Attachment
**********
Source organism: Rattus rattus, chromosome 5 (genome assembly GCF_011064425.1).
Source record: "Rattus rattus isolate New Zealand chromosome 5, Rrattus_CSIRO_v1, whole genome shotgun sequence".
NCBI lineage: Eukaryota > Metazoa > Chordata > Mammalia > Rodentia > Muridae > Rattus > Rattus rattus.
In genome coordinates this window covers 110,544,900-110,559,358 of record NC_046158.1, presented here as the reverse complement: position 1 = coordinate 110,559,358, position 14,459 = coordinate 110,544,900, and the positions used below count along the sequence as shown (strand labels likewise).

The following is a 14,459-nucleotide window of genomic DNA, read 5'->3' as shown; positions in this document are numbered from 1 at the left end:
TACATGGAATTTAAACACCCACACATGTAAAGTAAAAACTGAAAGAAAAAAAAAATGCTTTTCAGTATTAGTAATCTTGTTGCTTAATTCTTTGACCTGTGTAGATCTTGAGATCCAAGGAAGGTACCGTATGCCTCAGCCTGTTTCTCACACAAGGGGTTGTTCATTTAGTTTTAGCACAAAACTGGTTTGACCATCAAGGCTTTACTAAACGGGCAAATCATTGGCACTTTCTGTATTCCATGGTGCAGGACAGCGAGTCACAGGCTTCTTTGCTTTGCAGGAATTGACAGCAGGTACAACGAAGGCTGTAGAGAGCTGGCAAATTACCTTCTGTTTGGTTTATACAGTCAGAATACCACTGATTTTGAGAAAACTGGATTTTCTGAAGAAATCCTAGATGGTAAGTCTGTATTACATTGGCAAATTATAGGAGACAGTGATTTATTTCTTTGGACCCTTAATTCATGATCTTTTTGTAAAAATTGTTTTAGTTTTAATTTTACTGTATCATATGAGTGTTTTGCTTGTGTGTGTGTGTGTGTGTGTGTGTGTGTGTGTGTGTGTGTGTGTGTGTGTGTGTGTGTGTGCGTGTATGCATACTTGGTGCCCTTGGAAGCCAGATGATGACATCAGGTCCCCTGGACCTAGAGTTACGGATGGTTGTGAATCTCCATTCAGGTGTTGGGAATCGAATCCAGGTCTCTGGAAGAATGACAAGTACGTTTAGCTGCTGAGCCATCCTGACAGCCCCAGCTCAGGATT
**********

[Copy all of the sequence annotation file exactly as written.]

Source organism: Rattus rattus, chromosome 5 (genome assembly GCF_011064425.1).
Source record: "Rattus rattus isolate New Zealand chromosome 5, Rrattus_CSIRO_v1, whole genome shotgun sequence".
NCBI lineage: Eukaryota > Metazoa > Chordata > Mammalia > Rodentia > Muridae > Rattus > Rattus rattus.
In genome coordinates this window covers 110,544,900-110,559,358 of record NC_046158.1, presented here as the reverse complement: position 1 = coordinate 110,559,358, position 14,459 = coordinate 110,544,900, and the positions used below count along the sequence as shown (strand labels likewise).

The following is a 14,459-nucleotide window of genomic DNA, read 5'->3' as shown; positions in this document are numbered from 1 at the left end:
TACATGGAATTTAAACACCCACACATGTAAAGTAAAAACTGAAAGAAAAAAAAAATGCTTTTCAGTATTAGTAATCTTGTTGCTTAATTCTTTGACCTGTGTAGATCTTGAGATCCAAGGAAGGTACCGTATGCCTCAGCCTGTTTCTCACACAAGGGGTTGTTCATTTAGTTTTAGCACAAAACTGGTTTGACCATCAAGGCTTTACTAAACGGGCAAATCATTGGCACTTTCTGTATTCCATGGTGCAGGACAGCGAGTCACAGGCTTCTTTGCTTTGCAGGAATTGACAGCAGGTACAACGAAGGCTGTAGAGAGCTGGCAAATTACCTTCTGTTTGGTTTATACAGTCAGAATACCACTGATTTTGAGAAAACTGGATTTTCTGAAGAAATCCTAGATGGTAAGTCTGTATTACATTGGCAAATTATAGGAGACAGTGATTTATTTCTTTGGACCCTTAATTCATGATCTTTTTGTAAAAATTGTTTTAGTTTTAATTTTACTGTATCATATGAGTGTTTTGCTTGTGTGTGTGTGTGTGTGTGTGTGTGTGTGTGTGTGTGTGTGTGTGTGTGTGTGTGTGTGTGCGTGTATGCATACTTGGTGCCCTTGGAAGCCAGATGATGACATCAGGTCCCCTGGACCTAGAGTTACGGATGGTTGTGAATCTCCATTCAGGTGTTGGGAATCGAATCCAGGTCTCTGGAAGAATGACAAGTACGTTTAGCTGCTGAGCCATCCTGACAGCCCCAGCTCAGGATT